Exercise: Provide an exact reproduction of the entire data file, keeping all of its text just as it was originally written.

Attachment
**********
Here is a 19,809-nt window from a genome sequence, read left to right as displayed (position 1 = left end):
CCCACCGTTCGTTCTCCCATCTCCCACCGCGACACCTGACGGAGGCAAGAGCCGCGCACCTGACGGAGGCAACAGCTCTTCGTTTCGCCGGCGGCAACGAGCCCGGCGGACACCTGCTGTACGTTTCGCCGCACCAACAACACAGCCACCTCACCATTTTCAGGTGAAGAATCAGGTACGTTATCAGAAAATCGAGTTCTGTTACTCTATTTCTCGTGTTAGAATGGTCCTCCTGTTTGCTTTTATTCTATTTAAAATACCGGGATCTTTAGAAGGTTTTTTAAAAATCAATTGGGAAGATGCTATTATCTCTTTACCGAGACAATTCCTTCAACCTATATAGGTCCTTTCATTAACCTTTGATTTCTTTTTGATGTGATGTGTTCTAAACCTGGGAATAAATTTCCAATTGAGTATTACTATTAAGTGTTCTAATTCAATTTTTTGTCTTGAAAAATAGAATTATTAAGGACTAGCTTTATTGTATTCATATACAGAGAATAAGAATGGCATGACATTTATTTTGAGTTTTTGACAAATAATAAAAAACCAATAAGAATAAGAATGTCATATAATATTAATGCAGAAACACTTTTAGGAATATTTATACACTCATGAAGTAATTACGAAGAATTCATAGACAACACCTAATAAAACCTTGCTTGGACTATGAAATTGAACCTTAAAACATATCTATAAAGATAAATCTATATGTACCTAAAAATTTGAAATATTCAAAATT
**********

Here is a 19,809-nt window from a genome sequence, read left to right as displayed (position 1 = left end):
CCCACCGTTCGTTCTCCCATCTCCCACCGCGACACCTGACGGAGGCAAGAGCCGCGCACCTGACGGAGGCAACAGCTCTTCGTTTCGCCGGCGGCAACGAGCCCGGCGGACACCTGCTGTACGTTTCGCCGCACCAACAACACAGCCACCTCACCATTTTCAGGTGAAGAATCAGGTACGTTATCAGAAAATCGAGTTCTGTTACTCTATTTCTCGTGTTAGAATGGTCCTCCTGTTTGCTTTTATTCTATTTAAAATACCGGGATCTTTAGAAGGTTTTTTAAAAATCAATTGGGAAGATGCTATTATCTCTTTACCGAGACAATTCCTTCAACCTATATAGGTCCTTTCATTAACCTTTGATTTCTTTTTGATGTGATGTGTTCTAAACCTGGGAATAAATTTCCAATTGAGTATTACTATTAAGTGTTCTAATTCAATTTTTTGTCTTGAAAAATAGAATTATTAAGGACTAGCTTTATTGTATTCATATACAGAGAATAAGAATGGCATGACATTTATTTTGAGTTTTTGACAAATAATAAAAAACCAATAAGAATAAGAATGTCATATAATATTAATGCAGAAACACTTTTAGGAATATTTATACACTCATGAAGTAATTACGAAGAATTCATAGACAACACCTAATAAAACCTTGCTTGGACTATGAAATTGAACCTTAAAACATATCTATAAAGATAAATCTATATGTACCTAAAAATTTGAAATATTCAAAATT